Harkin said: 'This car allows us to appeal to a broader range of people. The X-type 2.0-litre will attract people who will not have considered us before.'
Jaguar is confident the 2.0-litre model will reflect its traditional values of style at an affordable price, and along with pricing, has been working hard to ensure the car is a fleet-friendly as possible, with good residuals (46% after three-years/60,0000-miles according to CAP) and CO2 emissions of 219 g/km.
Key to the strong resale values will be ensuring the market is not flooded with X-types, and Harkin was keen to stress that the model will not become a huge volume car. It will, however, provide an alternative to high-spec Mondeos, Vectras and Passats.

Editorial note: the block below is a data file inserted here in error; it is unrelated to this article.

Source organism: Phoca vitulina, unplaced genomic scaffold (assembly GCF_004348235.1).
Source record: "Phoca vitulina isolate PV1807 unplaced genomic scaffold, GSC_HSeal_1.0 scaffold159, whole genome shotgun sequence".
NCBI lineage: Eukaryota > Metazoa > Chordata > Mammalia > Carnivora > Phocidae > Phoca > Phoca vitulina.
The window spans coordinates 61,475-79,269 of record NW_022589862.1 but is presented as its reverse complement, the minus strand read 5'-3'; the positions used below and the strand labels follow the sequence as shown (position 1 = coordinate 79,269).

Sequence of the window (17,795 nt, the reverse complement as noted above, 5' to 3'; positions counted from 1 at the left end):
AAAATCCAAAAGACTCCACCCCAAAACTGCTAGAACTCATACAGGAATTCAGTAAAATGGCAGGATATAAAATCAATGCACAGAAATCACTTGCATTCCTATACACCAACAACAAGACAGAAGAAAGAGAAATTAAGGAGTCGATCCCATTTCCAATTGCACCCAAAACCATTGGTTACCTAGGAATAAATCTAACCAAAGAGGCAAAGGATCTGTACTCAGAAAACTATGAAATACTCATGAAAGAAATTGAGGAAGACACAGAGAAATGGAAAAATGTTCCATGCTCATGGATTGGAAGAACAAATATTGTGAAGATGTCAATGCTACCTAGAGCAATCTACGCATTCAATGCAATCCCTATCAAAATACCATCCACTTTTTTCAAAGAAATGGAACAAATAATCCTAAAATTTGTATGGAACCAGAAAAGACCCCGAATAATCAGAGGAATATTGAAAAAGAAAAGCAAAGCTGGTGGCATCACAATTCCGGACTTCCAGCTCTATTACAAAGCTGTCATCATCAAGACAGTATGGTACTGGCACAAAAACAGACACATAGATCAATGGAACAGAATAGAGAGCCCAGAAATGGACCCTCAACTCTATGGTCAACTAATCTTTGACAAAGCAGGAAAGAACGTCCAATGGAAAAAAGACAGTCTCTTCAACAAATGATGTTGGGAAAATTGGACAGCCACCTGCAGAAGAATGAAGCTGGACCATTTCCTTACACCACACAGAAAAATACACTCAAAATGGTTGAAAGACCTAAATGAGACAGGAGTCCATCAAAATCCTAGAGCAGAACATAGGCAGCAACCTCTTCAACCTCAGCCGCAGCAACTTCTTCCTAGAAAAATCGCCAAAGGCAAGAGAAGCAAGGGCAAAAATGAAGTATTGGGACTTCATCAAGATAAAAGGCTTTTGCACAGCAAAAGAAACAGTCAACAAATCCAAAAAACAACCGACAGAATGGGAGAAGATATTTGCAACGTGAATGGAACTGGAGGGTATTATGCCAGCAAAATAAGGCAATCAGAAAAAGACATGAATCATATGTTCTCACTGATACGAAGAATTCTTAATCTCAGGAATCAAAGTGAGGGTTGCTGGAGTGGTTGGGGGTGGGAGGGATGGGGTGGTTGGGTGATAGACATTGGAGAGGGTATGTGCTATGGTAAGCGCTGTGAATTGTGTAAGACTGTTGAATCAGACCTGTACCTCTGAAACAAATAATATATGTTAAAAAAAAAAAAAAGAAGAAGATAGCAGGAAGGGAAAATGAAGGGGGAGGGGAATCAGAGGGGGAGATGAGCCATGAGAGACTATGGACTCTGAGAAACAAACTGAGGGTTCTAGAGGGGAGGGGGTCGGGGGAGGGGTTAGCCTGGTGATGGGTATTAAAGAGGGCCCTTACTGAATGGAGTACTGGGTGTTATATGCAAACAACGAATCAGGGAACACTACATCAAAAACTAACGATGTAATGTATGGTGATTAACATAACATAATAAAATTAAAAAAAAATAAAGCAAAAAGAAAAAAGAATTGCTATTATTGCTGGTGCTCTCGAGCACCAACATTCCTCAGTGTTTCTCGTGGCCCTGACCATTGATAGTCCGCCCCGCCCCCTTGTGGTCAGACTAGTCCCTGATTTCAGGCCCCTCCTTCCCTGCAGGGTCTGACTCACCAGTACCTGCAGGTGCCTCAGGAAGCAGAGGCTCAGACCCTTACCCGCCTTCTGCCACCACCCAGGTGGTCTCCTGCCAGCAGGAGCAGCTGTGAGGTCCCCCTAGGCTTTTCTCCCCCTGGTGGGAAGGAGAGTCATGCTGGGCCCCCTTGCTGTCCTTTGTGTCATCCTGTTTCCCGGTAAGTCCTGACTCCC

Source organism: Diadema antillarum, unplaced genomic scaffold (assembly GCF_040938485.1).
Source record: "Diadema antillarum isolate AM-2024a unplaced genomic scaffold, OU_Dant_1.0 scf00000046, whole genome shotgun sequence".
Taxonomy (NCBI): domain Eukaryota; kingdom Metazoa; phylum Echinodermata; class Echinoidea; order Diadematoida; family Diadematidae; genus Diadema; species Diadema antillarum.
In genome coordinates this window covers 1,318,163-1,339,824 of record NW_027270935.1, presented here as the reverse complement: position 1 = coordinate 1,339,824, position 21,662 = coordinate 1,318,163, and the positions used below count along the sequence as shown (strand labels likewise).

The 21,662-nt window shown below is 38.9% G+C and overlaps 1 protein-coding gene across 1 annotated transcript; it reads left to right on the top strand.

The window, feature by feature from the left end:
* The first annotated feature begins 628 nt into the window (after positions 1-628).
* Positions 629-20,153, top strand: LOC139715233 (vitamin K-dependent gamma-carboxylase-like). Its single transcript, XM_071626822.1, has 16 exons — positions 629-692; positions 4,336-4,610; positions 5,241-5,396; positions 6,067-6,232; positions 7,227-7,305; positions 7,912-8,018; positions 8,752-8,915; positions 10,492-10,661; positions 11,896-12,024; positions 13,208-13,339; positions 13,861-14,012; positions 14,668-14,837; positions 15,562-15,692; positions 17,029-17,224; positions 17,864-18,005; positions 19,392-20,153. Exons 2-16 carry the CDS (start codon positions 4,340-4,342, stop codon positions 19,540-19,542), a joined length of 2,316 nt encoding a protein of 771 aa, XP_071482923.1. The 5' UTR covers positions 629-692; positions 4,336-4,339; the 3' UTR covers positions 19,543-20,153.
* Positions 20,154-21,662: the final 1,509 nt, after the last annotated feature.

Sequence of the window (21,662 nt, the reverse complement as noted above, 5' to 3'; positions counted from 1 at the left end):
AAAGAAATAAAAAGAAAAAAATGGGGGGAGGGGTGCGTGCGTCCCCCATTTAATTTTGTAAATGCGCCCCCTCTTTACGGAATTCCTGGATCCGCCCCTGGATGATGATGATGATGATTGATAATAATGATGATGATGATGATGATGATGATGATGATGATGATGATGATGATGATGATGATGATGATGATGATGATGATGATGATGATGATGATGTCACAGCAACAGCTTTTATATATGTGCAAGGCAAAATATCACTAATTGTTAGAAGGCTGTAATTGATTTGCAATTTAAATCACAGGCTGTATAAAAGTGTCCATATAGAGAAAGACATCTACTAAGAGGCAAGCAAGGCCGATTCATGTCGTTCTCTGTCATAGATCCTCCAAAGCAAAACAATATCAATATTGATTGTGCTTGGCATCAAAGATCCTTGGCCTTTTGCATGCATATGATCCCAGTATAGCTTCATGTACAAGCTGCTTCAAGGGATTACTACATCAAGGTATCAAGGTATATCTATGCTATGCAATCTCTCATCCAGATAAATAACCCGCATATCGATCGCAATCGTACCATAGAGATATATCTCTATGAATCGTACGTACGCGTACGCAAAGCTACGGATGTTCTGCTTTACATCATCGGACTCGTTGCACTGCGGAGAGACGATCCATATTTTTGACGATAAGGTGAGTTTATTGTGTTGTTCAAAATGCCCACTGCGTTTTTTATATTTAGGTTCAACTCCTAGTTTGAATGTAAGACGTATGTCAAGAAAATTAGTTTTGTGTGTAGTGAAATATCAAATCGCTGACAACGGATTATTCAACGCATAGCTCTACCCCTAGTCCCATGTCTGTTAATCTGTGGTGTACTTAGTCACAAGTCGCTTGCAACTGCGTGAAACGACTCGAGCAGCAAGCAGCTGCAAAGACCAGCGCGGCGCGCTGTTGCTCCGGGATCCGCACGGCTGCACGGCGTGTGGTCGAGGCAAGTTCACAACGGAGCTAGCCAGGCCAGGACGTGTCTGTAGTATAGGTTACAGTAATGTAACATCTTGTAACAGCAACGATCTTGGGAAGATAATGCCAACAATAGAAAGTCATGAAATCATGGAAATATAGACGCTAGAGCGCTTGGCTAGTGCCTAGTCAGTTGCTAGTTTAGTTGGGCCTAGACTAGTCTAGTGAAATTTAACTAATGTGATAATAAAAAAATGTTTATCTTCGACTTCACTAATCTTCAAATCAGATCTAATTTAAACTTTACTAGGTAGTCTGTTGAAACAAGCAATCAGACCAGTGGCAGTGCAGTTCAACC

He said: 'Residuals are very important for customer loyalty. Hopefully customers will come back time and time again. We're looking for measured growth. We believe 40% of people will be coming up into the sector and 50% will come from the premium sector.'
On the subject of a diesel variant, Harkin would not set a possible date for its introduction. The 2.0-litre model is the first Jaguar ever to be front wheel drive and the company is wary of it being labelled a Mondeo in a posh suit. A diesel will take the car further still from the legendary principles of rear-wheel drive cars and as a result, Harkin believes patience is important in not damaging its image with a badly chosen engine.